Somewhere about 1 billion kilometers from Earth lies the natural satellite that may harbor life no human has ever seen before.
Titan, the sixth moon from the ringed gas giant Saturn, could be the best place to look for alien life, the new research published at the Proceedings of the National Academies of Sciences is indicating.
For years, scientists have been looking for new ways to interpret life. Thinking outside of the box–the typical life came from water–scientists today suggest that life too could flourish on not-so-Earth-like environment, for instance, Titan.
With temperature of about -290 degrees Fahrenheit (or -179 degrees Celsius), Titan is not your usual contender in the category of worlds that may support alien life, but researchers at the Cornell University say that they have uncovered “a chemical trail” which suggests that prebiotic conditions may exist there.
Courtesy of the Cassini and Huygens missions that brought massive amount of data to our planet, the team headed by Martin Rahm, a postdoctoral researcher in chemistry, has found a possible path leading to finding the first sign of life in an alien world. He explained in a press release that their new paper is the “starting point” of the hunt as they continue to explore traces of prebiotic chemistry on places other than Earth.
Although it consists mostly of methane and nitrogen, compared to Earth’s Nitrogen and Oxygen combo, Titan itself is a world with terrains similar to our home world. It has lakes, rivers and seas though they’re filled with liquid ethane and methane and not water; and its dense atmosphere that scientists call the yellow haze, is brimming with nitrogen and methane. When the sunlight hits Titan’s atmosphere, the reaction produces hydrogen cyanide which, according to Rahm and the team, is a possible prebiotic chemical key.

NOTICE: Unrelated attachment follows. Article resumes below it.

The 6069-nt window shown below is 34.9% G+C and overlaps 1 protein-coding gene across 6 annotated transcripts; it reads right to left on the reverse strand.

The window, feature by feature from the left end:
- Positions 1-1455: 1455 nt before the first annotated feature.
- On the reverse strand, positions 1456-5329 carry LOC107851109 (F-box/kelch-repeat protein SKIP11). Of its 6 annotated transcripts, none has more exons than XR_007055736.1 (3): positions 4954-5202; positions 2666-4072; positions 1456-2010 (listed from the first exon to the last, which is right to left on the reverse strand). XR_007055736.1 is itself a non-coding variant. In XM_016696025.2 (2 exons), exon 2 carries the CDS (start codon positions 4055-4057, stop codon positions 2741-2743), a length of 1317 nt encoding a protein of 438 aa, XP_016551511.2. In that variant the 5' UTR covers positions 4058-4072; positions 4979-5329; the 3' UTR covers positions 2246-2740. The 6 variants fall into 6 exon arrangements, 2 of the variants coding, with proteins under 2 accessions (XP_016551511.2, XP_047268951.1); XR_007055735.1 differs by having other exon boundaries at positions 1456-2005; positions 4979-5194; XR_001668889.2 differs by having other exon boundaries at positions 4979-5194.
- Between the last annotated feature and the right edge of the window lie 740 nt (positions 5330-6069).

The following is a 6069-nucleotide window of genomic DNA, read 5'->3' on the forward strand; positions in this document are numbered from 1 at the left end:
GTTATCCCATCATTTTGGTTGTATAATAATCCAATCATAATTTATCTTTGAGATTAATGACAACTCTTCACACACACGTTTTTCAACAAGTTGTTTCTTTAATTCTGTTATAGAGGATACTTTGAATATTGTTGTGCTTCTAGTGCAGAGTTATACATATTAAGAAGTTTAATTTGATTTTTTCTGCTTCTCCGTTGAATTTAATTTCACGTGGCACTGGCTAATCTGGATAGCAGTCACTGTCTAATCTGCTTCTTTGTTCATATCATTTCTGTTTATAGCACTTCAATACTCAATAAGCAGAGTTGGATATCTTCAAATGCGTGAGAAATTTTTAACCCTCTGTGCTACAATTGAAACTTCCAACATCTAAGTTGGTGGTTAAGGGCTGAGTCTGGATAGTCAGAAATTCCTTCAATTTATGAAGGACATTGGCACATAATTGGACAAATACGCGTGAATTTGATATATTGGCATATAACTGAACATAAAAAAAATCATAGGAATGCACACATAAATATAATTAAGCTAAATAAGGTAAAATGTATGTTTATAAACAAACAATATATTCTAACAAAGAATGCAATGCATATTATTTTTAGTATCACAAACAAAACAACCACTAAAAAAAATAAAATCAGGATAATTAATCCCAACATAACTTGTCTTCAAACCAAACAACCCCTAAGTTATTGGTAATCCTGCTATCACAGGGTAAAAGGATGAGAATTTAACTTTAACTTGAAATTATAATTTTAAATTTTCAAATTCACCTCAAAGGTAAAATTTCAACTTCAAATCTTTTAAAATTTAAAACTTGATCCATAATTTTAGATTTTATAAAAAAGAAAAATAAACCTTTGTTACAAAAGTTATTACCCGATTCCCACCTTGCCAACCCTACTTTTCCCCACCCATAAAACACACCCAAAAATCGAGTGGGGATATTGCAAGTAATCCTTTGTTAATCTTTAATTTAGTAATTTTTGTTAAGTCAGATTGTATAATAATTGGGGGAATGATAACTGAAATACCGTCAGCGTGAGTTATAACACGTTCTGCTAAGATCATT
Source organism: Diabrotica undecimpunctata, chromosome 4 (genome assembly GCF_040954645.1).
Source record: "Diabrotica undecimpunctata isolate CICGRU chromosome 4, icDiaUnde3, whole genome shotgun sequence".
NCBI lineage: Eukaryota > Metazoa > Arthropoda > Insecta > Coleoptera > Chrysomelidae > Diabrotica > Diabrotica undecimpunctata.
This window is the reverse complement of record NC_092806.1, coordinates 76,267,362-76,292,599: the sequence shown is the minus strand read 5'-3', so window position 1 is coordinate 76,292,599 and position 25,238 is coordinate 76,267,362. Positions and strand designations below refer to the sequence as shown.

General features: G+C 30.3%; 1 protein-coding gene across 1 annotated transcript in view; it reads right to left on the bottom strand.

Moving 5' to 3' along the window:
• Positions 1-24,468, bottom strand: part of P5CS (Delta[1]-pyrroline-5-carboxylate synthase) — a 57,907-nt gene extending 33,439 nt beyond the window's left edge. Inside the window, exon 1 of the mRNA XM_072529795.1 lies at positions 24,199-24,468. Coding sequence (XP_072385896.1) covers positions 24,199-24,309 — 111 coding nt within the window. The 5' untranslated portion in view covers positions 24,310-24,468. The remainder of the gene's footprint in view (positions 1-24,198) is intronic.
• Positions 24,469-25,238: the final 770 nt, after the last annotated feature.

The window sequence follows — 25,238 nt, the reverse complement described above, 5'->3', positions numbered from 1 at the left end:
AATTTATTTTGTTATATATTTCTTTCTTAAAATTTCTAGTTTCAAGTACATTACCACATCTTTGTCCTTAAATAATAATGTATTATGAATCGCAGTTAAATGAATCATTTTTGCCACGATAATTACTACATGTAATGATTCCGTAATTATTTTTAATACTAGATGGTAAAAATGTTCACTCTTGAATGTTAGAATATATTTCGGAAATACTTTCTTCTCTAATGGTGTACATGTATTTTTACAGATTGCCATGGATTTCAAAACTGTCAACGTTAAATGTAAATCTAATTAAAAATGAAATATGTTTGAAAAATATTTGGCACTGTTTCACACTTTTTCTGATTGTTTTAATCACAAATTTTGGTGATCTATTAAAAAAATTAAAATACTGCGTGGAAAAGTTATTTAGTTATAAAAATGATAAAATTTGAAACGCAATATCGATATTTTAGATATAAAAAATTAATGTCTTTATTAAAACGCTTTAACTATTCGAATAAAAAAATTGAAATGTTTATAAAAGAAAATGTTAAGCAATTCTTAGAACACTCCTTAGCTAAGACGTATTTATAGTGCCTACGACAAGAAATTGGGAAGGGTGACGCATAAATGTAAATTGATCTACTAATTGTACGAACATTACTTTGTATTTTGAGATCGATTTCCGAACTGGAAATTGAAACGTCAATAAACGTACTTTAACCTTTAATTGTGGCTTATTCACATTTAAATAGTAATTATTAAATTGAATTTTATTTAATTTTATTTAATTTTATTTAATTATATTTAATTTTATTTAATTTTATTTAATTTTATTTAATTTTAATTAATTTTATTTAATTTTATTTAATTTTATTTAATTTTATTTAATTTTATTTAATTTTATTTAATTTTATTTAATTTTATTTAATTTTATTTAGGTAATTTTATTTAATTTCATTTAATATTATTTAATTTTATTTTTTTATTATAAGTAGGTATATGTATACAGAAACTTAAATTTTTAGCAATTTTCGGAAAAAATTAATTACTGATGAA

“We need to continue to examine this, to understand how the chemistry evolves over time. We see this as a preparation for further exploration,” Rahm said. “If future observations could show there is prebiotic chemistry in a place like Titan, it would be a major breakthrough.”
He added that if future observations could show that there’s prebiotic chemistry in a world full of methane, Rahm said that it would be a “major breakthrough”–which I think could open more doors for future space missions that will look for signs of life in other non-Earth-like worlds.
Titan’s largest moon is just one of the many worlds in the outer Solar System that is filed by scientists under the “potential habitable worlds.” Joining Titan in the list are Jupiter’s Europa and Ganymede moons, and another moon at Saturn’s bailiwick, Enceladus, the eight closest from the ringed planet.
More information at the Eurekalert.